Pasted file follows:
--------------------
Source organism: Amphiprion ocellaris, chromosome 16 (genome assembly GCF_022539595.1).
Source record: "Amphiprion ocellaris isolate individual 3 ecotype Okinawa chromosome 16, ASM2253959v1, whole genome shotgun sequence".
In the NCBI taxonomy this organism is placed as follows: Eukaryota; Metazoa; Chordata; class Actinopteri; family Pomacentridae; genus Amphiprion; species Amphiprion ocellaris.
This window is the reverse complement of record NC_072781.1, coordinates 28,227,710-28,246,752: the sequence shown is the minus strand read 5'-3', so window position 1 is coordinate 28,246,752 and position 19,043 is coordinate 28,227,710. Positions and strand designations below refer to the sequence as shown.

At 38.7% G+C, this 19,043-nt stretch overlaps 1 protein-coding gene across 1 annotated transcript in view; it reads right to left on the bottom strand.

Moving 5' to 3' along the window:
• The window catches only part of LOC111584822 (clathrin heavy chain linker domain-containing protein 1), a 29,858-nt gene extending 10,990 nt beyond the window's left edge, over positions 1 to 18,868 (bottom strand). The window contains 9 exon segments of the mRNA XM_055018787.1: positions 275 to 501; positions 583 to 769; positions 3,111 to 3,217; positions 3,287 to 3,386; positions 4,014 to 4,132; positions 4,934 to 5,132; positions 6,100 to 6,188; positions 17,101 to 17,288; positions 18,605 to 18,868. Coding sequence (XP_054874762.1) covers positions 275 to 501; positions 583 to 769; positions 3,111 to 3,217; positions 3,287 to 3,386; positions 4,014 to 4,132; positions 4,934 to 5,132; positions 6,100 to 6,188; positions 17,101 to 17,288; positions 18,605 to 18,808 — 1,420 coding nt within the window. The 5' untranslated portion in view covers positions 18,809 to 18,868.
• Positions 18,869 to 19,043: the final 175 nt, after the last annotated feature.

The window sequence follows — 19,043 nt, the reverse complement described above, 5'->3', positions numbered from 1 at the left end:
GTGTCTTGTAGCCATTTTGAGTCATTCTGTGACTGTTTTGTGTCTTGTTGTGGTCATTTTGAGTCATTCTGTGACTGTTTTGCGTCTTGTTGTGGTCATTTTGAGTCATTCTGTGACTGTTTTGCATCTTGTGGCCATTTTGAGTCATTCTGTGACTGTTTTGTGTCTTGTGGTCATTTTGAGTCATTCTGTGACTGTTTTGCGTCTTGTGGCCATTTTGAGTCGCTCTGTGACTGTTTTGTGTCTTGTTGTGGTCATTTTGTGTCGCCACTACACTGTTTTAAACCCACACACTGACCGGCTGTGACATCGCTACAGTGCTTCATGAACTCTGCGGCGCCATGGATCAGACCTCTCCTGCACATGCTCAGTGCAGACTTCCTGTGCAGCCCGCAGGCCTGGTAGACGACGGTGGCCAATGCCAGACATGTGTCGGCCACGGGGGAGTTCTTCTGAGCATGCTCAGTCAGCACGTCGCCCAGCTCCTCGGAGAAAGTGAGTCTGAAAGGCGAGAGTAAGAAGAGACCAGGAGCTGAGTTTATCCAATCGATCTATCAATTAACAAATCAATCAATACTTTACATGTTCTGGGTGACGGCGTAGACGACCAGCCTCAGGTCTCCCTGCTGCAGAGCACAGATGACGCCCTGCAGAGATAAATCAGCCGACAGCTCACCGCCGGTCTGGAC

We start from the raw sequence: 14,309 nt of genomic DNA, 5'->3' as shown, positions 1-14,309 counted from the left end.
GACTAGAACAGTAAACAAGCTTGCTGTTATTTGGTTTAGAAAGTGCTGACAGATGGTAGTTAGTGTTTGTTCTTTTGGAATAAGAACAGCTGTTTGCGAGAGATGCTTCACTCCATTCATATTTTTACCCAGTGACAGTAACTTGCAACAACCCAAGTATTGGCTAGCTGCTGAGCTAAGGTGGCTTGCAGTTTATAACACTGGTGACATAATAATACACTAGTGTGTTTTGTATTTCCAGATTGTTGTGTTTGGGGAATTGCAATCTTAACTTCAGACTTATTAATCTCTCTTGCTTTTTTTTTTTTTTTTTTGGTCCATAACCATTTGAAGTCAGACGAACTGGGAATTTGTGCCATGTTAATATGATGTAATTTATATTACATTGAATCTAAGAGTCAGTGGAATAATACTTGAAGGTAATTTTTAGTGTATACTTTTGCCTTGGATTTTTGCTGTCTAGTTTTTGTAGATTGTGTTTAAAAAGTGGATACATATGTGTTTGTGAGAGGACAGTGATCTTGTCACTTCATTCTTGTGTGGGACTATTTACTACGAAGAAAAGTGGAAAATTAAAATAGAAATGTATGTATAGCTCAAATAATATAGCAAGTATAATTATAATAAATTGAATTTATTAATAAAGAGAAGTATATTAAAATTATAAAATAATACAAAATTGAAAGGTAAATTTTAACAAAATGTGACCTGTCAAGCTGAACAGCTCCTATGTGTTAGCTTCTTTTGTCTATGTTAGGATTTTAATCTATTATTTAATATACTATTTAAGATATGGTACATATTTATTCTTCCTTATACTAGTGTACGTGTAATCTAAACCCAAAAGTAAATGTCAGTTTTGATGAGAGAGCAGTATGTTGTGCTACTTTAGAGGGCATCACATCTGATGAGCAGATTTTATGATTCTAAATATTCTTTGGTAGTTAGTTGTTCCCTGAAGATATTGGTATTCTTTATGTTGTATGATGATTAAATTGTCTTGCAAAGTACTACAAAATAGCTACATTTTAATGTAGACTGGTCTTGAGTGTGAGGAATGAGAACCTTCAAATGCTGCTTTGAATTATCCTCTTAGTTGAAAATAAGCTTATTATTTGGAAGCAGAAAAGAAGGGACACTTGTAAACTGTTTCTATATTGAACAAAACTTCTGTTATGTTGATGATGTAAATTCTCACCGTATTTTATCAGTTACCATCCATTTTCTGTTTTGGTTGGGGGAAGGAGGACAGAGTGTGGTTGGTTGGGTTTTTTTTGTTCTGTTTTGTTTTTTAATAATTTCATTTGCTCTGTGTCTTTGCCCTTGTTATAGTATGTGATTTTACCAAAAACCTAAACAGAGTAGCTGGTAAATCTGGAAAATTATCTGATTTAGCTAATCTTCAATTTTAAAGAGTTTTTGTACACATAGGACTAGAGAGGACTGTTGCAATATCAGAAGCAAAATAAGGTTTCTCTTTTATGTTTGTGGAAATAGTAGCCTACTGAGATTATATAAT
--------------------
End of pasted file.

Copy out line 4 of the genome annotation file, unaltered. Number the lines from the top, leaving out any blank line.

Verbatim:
This window is the reverse complement of record NC_072781.1, coordinates 28,227,710-28,246,752: the sequence shown is the minus strand read 5'-3', so window position 1 is coordinate 28,246,752 and position 19,043 is coordinate 28,227,710. Positions and strand designations below refer to the sequence as shown.